Hobson City doc

Hiztorical Visions Productions films interviews in Hobson City last month.

A nonprofit group with Anniston-area roots last year produced its first documentary film, on African-American history in Lowndes County. Its second production, on Hobson City, is in the works now.

Hiztorical Vision Productions is the brainchild of Theo Moore II, a 2007 Anniston High School graduate who now lives in Auburn and works at Tuskegee University’s Legacy Museum. After working as a history teacher for five years after earning degrees at Troy University, Moore says, he noticed that young people weren’t getting chances to learn enough about African-American history, particularly stories about black Americans’ successes.

“That’s the part of our history that no one gets the opportunity to learn about,” he said, pointing to an entrepreneurial spirit among freed slaves in the early years after the end of the Civil War. Many African Americans at the time seized the opportunities freedom afforded them, he said, establishing their own communities, institutions and businesses.

History as it’s usually taught normally focuses, necessarily, on the evils of slavery and segregation and the struggles to end them, he said.

There’s more to the story, Moore argues.

“I’m a history buff, and I love to tell stories,” he said. “Somehow that just transformed into me doing a small documentary.”

That documentary is “Crown the County of Lowndes,” a 17-minute film that mixes interviews of experts and locals with reenactments and archival photos. It tells of the establishment of Lowndes County’s Calhoun Colored School and of the Lowndes County Freedom Organization, which helped give rise to the Black Panther Party in the 1960s. It also touches on the Southern Courier, a newspaper that helped chronicle the movement for Civil Rights in the 1960s.

The film is to be screened at a film festival in Atlanta in early June, and is available for viewing at Hiztorical Vision’s website, its Facebook page and its YouTube channel. The group hopes supporters will contribute to help finance its work, and is accepting donations at the website, Moore said.

Among Hiztorical Vision’s leaders are two other men with Anniston-area roots, Moore’s brother Antonio Stewart and Talarrius Likely. Likely, who lives and works near Atlanta, is in charge of marketing and communication, and is hoping to arrange a series of screenings for “Crown” around Alabama. He said audiences outside the state can learn a lot, too.

“When you tell people you’re from Alabama, you get this weird look,” Likely said, and people gravitate to two things they know about the state. “It’s never anything but football and racism. That’s my inspiration for joining the team. Black people in Alabama, they’ve done a lot and they’ve built a lot.”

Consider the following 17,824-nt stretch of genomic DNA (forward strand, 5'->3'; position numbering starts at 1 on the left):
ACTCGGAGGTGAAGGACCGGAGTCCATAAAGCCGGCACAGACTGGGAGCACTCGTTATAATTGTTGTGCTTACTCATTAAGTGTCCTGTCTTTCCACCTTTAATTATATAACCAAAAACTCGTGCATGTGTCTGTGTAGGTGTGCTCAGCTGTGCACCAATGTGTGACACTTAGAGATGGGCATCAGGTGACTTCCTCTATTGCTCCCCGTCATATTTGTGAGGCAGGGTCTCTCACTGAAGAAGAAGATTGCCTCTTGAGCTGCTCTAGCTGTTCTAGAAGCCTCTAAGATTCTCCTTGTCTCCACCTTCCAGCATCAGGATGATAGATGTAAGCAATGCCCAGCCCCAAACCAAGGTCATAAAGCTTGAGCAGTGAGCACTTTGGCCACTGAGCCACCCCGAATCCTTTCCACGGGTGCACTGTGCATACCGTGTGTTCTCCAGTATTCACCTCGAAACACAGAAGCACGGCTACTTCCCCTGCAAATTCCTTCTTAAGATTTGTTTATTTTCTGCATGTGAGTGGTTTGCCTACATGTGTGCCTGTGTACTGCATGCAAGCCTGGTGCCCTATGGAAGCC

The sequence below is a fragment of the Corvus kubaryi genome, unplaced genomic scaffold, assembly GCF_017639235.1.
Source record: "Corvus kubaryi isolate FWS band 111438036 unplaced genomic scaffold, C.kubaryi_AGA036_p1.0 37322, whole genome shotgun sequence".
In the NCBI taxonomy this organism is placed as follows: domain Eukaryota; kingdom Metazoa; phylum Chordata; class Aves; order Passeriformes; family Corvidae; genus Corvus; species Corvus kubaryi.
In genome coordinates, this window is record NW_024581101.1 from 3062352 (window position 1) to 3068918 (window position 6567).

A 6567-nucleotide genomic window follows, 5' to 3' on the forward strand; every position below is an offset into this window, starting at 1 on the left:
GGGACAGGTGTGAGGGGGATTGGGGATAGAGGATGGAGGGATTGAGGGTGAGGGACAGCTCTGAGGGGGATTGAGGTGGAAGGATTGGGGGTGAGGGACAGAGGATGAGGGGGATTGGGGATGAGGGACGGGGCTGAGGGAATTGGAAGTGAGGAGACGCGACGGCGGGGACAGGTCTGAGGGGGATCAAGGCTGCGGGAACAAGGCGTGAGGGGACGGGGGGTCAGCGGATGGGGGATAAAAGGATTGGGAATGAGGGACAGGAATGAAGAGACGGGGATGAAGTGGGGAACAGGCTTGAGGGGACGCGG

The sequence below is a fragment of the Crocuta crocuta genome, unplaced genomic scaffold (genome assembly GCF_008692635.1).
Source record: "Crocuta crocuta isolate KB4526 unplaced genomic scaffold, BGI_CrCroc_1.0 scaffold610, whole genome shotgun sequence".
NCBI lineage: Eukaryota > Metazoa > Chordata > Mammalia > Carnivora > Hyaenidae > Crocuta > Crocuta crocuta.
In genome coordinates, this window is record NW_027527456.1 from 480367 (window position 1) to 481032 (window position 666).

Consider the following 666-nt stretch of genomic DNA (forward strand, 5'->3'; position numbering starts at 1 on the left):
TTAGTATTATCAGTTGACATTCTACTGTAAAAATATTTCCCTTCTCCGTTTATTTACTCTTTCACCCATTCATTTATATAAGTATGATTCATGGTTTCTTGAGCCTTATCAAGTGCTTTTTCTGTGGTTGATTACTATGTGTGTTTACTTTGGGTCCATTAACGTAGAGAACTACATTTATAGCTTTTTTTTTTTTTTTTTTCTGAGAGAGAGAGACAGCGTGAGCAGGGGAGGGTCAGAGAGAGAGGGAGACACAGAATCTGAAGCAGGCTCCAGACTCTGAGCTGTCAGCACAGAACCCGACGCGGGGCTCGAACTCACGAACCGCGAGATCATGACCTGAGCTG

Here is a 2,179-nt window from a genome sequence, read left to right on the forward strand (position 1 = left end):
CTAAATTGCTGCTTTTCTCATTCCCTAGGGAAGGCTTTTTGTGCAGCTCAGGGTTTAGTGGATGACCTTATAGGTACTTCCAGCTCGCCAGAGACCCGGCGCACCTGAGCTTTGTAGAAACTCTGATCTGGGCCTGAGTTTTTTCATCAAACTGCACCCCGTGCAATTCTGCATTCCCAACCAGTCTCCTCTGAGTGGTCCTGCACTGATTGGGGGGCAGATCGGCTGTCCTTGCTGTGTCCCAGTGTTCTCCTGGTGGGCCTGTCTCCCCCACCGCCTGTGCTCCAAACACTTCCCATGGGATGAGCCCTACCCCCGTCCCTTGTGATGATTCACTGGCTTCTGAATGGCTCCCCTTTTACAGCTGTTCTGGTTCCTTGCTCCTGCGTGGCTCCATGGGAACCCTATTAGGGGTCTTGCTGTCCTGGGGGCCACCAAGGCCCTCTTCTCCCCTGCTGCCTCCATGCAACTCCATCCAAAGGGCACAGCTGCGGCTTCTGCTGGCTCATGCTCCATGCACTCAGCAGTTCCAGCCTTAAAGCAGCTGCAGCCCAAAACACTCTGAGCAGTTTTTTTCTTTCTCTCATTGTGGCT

Moore has a personal connection to his next project. He grew up in Anniston, he said, but his father’s family lived for decades in Hobson City. Moore spent much of April there filming interviews with people including State Rep. Barbara Boyd, former U.S. Surgeon General Dr. David Satcher and Mayor Alberta McCrory.

McCrory said she spoke on camera about her experiences growing up in Hobson City in an earlier era, when it was an educational and social center for African Americans. Hobson City was founded in 1899 by blacks barred from local politics in Oxford, making it the oldest incorporated all-black city in the state.

“Hobson City came about to begin with because black people wanted to participate in the political process and wanted to vote, wanted to elect people who looked like them to serve them,” she said.

The town’s Calhoun County Training School was the best, if not only, educational option for many black families across the region, she said, and it educated leaders who’ve made countless contributions to their communities and the nation.

McCrory has known that story for most of her life, but doesn’t recall reading about it in history books. She hopes the film can help change that, and bring awareness of Hobson City’s needs today. The government struggles financially, and McCrory noted a lack of businesses and a need for better-quality housing.

Moore is careful to say that he’s not sure when the Hobson City film will be finished, but he hopes it will be ready in time for the town’s annual reunion and founders celebration in mid-August.

“That would just be the perfect time, in my opinion,” he said.

Managing Editor Ben Cunningham: 256-235-3541. On Twitter @Cunningham_Star.